BERLIN—Volkswagen’s supervisory board is meeting Sept. 25 to discuss who to name as CEO after Martin Winterkorn quit the job this week over an emissions-rigging scandal that’s rocking the world’s top-selling automaker.
The task for the 20-strong panel, which has the power to hire and fire top executives, is urgent. Does it go for a seasoned insider who knows the VW Group and its many brands inside-out or an untainted outsider with a track record for turning companies around?
VW is in the midst of probably its biggest crisis ever, its reputation for trustworthiness in tatters following last week’s disclosure that stealth software was used in its diesel cars to dupe U.S. testers.
Matthias Mueller, the 62-yead-old head of VW’s Porsche unit, emerged as a favourite to take the job after Winterkorn quit.
Winterkorn, who had been CEO since 2007, said he took responsibility for the “irregularities” found by U.S. inspectors in VW’s diesel engines, but insisted he had personally done nothing wrong.
Though the pressure on the company’s share price has eased, evidenced further by a 3.3 per cent rise in early Friday trading to 122.80 euros, VW faces a mountain of difficulties _ from class action lawsuits to fixing the software that it has said is in some 11 million cars worldwide, way more than the 482,000 identified last week by the U.S.’s Environmental Protection Agency.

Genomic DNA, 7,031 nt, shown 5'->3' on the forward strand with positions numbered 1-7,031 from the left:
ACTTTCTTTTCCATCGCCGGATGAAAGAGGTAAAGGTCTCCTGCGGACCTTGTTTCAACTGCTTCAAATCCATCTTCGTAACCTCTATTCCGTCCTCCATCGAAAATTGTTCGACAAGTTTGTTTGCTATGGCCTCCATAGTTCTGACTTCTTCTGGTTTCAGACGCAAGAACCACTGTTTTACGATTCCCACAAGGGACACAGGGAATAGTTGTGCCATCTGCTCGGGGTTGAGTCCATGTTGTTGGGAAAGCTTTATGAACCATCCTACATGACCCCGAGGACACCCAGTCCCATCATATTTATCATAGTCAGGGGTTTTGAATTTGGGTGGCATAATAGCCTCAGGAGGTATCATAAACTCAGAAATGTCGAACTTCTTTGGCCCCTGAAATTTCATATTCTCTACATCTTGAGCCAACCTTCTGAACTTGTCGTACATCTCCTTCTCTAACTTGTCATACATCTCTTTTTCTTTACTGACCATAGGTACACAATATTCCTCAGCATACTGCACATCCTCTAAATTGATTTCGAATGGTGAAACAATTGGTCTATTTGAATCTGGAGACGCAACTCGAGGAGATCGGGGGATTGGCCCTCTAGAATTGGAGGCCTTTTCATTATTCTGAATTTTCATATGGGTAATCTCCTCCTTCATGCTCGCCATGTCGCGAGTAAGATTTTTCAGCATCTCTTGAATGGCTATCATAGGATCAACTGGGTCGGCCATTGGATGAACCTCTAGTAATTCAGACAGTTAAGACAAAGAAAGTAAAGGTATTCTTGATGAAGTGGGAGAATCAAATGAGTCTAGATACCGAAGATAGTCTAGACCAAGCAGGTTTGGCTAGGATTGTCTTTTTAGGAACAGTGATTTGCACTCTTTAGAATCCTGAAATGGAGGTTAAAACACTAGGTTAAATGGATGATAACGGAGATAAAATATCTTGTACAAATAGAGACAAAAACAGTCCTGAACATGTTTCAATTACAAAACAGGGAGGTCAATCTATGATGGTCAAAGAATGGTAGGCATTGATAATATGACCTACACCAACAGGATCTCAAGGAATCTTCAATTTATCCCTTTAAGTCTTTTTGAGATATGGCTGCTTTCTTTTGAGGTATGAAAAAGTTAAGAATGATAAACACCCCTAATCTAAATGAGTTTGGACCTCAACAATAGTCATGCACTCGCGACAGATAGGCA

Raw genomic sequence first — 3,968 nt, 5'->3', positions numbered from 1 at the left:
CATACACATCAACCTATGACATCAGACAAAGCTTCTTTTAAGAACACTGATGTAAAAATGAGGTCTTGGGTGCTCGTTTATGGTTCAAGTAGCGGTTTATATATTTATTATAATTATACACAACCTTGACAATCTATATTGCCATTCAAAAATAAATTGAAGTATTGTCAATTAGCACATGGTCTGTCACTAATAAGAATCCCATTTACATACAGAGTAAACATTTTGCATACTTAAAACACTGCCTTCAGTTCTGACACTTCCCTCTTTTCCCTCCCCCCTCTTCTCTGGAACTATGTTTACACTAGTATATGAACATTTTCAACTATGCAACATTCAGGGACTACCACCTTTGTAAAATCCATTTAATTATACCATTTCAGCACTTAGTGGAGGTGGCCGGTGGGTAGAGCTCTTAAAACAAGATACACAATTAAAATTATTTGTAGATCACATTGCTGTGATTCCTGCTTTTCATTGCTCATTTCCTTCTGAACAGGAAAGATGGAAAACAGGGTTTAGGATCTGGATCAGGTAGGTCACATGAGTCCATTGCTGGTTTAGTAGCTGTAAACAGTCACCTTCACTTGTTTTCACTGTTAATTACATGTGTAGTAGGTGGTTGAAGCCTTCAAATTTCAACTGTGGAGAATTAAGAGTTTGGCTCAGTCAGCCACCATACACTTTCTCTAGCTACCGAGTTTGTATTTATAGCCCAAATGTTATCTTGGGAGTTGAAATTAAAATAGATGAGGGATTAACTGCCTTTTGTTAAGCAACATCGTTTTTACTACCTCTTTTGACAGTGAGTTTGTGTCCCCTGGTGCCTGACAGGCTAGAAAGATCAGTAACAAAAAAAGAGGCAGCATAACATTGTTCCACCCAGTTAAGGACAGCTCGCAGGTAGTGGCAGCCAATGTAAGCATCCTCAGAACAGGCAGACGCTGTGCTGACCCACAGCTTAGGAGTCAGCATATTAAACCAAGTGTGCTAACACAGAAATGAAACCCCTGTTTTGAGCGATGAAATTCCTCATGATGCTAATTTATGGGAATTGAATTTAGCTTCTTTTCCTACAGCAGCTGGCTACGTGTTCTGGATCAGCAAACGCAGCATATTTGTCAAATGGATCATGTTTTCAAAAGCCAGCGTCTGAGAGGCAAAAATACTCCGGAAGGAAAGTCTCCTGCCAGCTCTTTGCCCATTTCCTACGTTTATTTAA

VW’s supervisory board will be hoping that its decision on Winterkorn’s successor will help the car company contain the scandal and restore its business and brand.
In Germany, speculation has centred on possible candidates from within the 12-brand Volkswagen group. Beyond Mueller, they include Audi boss Rupert Stadler, 52; Herbert Diess, 56, a relative newcomer to the company who previously worked at BMW and became head of the VW brand in July; and Andreas Renschler, 57, a recent arrival from Daimler who heads the commercial vehicles division.
Others think it may be better for the company if it looked for talent outside, partly because internal candidates could be seen as compromised purely by the fact they were present at the time of the scandal.
Jason Hanold, managing partner of Evanston, Illinois-based executive search firm Hanold Associates, said VW would be “spoiled for choice” if it decides to look outside company for its next CEO.
“The hairier the problem, the more excited these people will be. This is what these types are driven by,” Hanold said.
Hanold said the ideal candidate would be someone with a history of turning companies around following reputational damage. That individual, he added, doesn’t necessarily have to be someone who knows the ins-and-outs of the auto industry.
“The next CEO has to be one who is willing to be vulnerable, to come to the table with an enormous sense of authenticity and transparency, someone people will want to follow,” he said.